Case in point: a climactic hotel chase sequence. “There’s this gun battle on the top floor of the hotel where we see Edward Norton and Owen Wilson running towards us, then I whip pan over to Adrian Brody coming down another hallway, and then I whip-pan over to Ralph Fiennes and Tony coming out of an elevator, and I whip back to Owen and Edward Norton. So basically I’m doing a complete 360 and each shot has to be centered exactly on that one doorway or hallway that people are coming out of.”
To complicate matters, Yeoman and his camera were perched on scaffolding four stories high. “It was a little scary being up there,” he says. “If you look closely at that shot, you’ll see there’s a little bit of movement, which is the scaffolding wobbling back and forth because I was literally swinging around the camera on a tripod so quickly. That was one of the most difficult shots I pulled off.”
In keeping with the formal period it depicts, Hotel draws inspiration from posed group portraits photographed in the 1930s. Yeoman says, “Wes did research at the Library of Congress and found these old black and white pictures of people in hotel lobbies which had been hand-colored. He was fascinated by that process and early on we explored the idea of making the whole movie look like this early version of Kodachrome, hand-tinted photography,” says Yeoman. “In the end Wes decided to go a more traditional route, but those old photos influenced the way we framed some of those scenes.”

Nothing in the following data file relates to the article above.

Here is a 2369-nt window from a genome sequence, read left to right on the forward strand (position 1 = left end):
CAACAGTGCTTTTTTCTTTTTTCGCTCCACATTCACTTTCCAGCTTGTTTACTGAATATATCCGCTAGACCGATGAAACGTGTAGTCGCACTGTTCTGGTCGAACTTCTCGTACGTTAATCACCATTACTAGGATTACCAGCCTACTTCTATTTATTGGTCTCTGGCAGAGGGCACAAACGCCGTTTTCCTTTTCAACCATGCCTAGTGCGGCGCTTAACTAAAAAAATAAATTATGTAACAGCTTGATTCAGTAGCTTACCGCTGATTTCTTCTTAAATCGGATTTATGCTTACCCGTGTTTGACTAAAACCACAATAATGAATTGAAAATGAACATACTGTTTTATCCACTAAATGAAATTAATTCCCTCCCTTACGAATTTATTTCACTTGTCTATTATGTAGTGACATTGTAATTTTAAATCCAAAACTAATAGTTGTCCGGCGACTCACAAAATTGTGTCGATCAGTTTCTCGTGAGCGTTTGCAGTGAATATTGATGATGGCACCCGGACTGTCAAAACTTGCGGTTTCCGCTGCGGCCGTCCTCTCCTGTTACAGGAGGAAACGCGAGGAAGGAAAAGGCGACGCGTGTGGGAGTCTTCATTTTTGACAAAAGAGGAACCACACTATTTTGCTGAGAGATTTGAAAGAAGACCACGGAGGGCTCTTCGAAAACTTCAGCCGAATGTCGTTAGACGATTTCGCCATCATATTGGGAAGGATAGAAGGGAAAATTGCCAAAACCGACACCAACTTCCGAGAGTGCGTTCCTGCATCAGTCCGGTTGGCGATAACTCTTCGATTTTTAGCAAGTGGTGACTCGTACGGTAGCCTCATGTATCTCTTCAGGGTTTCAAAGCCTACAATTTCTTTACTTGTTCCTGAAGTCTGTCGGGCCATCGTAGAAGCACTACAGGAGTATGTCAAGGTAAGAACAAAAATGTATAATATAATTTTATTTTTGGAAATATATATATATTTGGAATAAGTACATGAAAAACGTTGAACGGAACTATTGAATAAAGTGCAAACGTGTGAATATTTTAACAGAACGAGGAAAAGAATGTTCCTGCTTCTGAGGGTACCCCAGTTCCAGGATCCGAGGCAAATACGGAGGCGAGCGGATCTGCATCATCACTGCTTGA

On most previous collaborations, Yeoman has relied on Anderson’s hand-drawn storyboards during pre-production but Hotel and its predecessor Moonlight Kingdom, the director used motion graphics animatics to rough out the narrative before filming began. “These are crude cartoons where Wes did all the voices of the characters,” Yeoman says. “It gave us a pretty good idea of what the camera needs to do and where the actors will be in the frame.”
During production, Yeoman recalls, cast and crew referred to the animatics whenever they got stuck. “If we ever got to a point on set where we weren’t quite sure what we wanted to do, Wes would pull out the iPad and we’d look at the animatic and just go with that.”
Yeoman shot Hotel on 35 millimeter film, but the movie’s most radical homage to old-school cinema is informed by Anderson’s decision to set the contemporary portion of the film within a contemporary 1:85 frame–185 percent wider than it is tall–shift to the super-wide 2.40 Cinema-Scope screen for the 1960s segment, then frame the core 1930s-era story in the square-ish 1:37 Academy ratio common to black and white movies made 80 years ago.